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Connecting the Canadian 
Live Performance Community


Annual Conference & Trade Show 

CITT/ICTS holds an annual RENDEZ-VOUS every mid-August. The location varies from year to year to allow members from different regions of Canada to more easily attend. In 2016, we look forward to your attendance at
Annual Conference & Trade Show
in Winnipeg, Manitoba
August 18 - 20, 2016
Opening night August 17
The conference offers three days of
sessions, workshops, backstage tours,
trade show, social events and
networking opportunities.
Read more about Winnipeg here
Photo by photographer Ben Jablonski Source: www.benjablonski.com 
Centennial Concert Hall Seating
Centennial Concert Hall Exterior
CentennialConcertHall_interior.jpgCentennial Concert Hall Event

For more information about CITT/ICTS Rendez-vous 2016, click on the following links for

Rendez-vous 2016 will be hosting a new schedule for the trade show with visiting hours over a 2-day span on Thursday and Friday. Corporate Day with the New Product Show 'n Tell Breakfast will kick off the Thursday morning. Education Forum along with Roadhouse Roundtable discussion are scheduled on Friday and Professional Development day will takes place on Saturday. The Annual General Meeting will return to an AGM Luncheon on Saturday. 
Evening social events include the opening night and the return of Junk Challenge on Wednesday August 17, the ever zany Swag Bingo Live Auction moves to Thursday night following the trade show, and the conference highlight: the Saturday evening CITT/ICTS Awards Banquet where we honours those individuals and companies who have excelled in their field of live performance in Canada.  Next year will introduce a free evening on Friday night where delegates can enjoy a free time night out on the town, catch a performance, do some shopping or just relax. 
So block the dates Thursday August 18 to Saturday August 20, 2016 in your calendar, and join us in Winnipeg, Cultural Capital of Canada, to experience Canada’s unique Rendez-vous!  

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About Winnipeg

Interesting Facts about Winnipeg you may not know
  • In 1914 a WWI Winnipeg Captain, Harry Colebourn, took a black bear cub to England as his Regiment’s mascot. Author A.A. Milne and his son Christopher Robin loved “Winnie” and his father later wrote stories about a boy and his bear, “Winnie the Pooh”.
  • The Royal Winnipeg Ballet is Canada’s oldest and North America’s second oldest dance company. It was granted the “Royal” title in 1953 by the Queen of England, the first such distinction awarded in the world.
  • Pine Street in Winnipeg’s West End was home to three WWI soldiers who received the Victoria Cross for their bravery in battle. It was renamed Valour Road in their honour.
  • The St. Boniface Museum is the oldest building in Winnipeg and the largest oak log structure in North America.
    Winnipeg has the largest number of publicly owned elm trees in the world (60,000). They provide a graceful arched cover over many Winnipeg neighbourhood streets.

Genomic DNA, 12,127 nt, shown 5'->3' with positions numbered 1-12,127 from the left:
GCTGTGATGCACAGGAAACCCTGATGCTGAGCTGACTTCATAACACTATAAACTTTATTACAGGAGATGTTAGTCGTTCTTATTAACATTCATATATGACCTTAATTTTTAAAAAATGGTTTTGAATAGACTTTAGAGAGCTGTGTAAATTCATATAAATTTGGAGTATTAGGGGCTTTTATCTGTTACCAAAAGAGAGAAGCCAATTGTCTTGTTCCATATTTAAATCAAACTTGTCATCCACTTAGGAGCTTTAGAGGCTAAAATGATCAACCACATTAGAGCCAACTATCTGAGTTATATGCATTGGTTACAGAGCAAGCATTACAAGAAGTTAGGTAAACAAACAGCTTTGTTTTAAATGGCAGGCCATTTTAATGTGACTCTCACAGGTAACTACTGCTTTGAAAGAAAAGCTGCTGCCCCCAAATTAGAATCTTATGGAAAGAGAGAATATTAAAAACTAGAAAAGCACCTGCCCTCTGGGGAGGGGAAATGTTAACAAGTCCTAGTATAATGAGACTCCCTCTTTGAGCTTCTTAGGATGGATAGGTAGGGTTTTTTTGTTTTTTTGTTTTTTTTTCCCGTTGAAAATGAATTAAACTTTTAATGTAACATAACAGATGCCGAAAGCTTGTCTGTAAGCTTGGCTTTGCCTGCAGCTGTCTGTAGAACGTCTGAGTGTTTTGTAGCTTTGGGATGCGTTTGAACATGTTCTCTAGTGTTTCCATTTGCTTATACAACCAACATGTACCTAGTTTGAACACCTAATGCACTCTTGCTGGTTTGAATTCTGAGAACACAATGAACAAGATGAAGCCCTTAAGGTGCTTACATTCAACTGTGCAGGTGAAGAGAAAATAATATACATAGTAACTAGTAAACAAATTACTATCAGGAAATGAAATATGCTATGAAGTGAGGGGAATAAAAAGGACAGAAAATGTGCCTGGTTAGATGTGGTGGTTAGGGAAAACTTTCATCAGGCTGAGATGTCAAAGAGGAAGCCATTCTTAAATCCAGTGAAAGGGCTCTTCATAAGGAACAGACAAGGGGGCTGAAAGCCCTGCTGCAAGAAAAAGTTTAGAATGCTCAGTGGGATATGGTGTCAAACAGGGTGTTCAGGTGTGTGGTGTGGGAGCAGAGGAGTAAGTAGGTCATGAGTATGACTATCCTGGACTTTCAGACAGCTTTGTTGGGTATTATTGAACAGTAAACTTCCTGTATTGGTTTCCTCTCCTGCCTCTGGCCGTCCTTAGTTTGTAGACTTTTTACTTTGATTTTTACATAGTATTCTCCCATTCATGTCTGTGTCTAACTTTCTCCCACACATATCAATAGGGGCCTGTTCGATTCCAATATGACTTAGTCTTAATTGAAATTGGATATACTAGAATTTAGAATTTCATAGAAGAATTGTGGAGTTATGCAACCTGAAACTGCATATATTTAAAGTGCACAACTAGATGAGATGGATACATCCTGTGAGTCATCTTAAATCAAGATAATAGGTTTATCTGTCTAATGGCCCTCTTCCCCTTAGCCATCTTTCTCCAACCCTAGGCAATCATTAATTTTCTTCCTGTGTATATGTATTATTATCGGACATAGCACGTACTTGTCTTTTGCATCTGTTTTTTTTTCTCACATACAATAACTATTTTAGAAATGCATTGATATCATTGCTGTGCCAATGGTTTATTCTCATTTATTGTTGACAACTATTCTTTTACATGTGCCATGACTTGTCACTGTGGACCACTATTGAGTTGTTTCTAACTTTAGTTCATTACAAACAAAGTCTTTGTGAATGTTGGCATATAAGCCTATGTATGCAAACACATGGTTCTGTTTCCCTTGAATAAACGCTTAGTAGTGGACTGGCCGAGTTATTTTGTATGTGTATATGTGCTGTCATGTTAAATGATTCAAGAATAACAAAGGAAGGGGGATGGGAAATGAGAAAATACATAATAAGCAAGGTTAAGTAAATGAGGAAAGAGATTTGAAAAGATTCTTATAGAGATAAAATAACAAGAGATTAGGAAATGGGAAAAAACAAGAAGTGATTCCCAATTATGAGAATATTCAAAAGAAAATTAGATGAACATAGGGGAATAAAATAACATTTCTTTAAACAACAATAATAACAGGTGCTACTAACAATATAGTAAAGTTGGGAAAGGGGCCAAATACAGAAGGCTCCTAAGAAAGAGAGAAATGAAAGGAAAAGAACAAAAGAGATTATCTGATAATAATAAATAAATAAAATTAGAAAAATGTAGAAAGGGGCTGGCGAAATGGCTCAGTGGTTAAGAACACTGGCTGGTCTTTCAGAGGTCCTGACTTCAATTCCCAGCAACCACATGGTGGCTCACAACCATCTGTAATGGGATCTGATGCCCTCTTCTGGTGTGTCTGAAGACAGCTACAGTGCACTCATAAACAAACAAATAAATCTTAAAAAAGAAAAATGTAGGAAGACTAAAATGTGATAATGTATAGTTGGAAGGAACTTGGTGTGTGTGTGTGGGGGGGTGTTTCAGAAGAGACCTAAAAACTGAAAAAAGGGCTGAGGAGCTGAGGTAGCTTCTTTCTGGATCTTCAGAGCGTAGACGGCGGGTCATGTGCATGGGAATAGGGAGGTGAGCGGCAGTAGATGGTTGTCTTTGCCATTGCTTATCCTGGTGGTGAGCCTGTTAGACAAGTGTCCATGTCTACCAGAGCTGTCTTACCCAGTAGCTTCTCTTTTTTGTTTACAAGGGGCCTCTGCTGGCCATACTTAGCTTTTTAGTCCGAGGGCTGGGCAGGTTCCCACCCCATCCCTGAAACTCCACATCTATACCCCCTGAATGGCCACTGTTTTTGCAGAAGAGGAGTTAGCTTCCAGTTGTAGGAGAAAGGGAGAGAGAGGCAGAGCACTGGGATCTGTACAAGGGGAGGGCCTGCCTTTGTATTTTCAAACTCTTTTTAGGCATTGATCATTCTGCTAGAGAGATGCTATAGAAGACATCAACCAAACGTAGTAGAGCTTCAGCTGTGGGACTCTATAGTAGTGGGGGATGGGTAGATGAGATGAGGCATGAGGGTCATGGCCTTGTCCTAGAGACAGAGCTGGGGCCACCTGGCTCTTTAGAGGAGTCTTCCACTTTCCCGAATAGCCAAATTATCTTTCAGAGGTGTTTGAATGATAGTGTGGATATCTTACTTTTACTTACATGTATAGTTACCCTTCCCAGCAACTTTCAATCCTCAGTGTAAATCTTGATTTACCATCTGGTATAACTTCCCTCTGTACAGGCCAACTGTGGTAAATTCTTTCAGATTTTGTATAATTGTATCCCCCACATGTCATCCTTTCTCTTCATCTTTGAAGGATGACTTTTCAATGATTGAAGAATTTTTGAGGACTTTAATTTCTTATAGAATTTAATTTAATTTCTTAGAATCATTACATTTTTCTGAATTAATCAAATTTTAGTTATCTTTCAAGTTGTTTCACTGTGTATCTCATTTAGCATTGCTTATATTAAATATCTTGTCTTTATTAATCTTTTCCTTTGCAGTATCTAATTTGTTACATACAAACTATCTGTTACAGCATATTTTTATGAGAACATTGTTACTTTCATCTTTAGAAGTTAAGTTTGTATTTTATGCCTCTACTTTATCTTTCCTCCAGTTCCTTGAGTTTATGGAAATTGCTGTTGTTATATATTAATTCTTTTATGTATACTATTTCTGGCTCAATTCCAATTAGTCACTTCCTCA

• Second World War’s most famous spymaster Sir William Stevenson, was born and raised in Winnipeg. He is considered by many to be the inspiration for James Bond by Ian Fleming.
  • The Harlequin Romance publishing empire began publishing May 1949 in Winnipeg.
  • Winnipeggers Richard Condie (The Big Snit) and Cordell Barker (The Cat Came Back) have both been nominated for Academy Awards. Richard Condie won an Oscar for his short film.
  • Canola is a crop prized for the edible oil it produces. It was developed by Professor Baldur Stefansson at the University of Manitoba.
  • Rainbow Stage is Canada’s oldest outdoor theatre. Its first performance was Sept. 22nd, 1953 by the Kitsilano Boys Band from Vancouver.
  • Folklorama, held in Winnipeg each August, is North America’s largest cultural festival featuring pavilions celebrating over 40 ethnic cultures.
  • Founded in 1957, The Manitoba Theatre Centre is the first English-language regional theatre in Canada.
  • Winnipeg was the first city in the world to develop the 911 emergency phone number.
  • The earliest known inhabitants of the area were nomadic aboriginal peoples from three tribes: the Cree, Assiniboine, and the Ojibwa.
  • Winnipeg has purchased the only known painting of “Winnie the Pooh” by the original illustrator E.H. Shepard. The painting, purchased for $285,000 Canadian from Sotheby’s auction house in London, England, is on public display at the Pavilion Gallery in Assiniboine Park.
  • The Festival du Voyageur is the largest winter festival in Western Canada. Giant snow sculptures, french cuisine, music, dance and revelry occur within the French Fort Gibraltar each February.
  • Winnipeg’s Chamber of Commerce began as The Board of Trade and received Royal Assent by the Lte. Governor March 8th, 1873. It was established six months before the city became incorporated.
  • Opening in 1904 the Union Bank Tower, an 11 storey Chicago School building, was Western Canada’s first skyscraper.
  • The University of Winnipeg women’s volleyball team broke the world record for number of consecutive wins with 123. This shattered the record previously held by a men’s team at UCLA.
  • The international polling company Angus Reid began in Winnipeg.
  • Winnipegger Nellie McClung was a leader in the suffragette movement of women looking to obtain the right to vote. Leading Manitoba to be the first province to allow women to vote.
 Source: www.winnipegphotos.ca
Photos by photographer Anthony Fernando www.winnipegphotos.ca 
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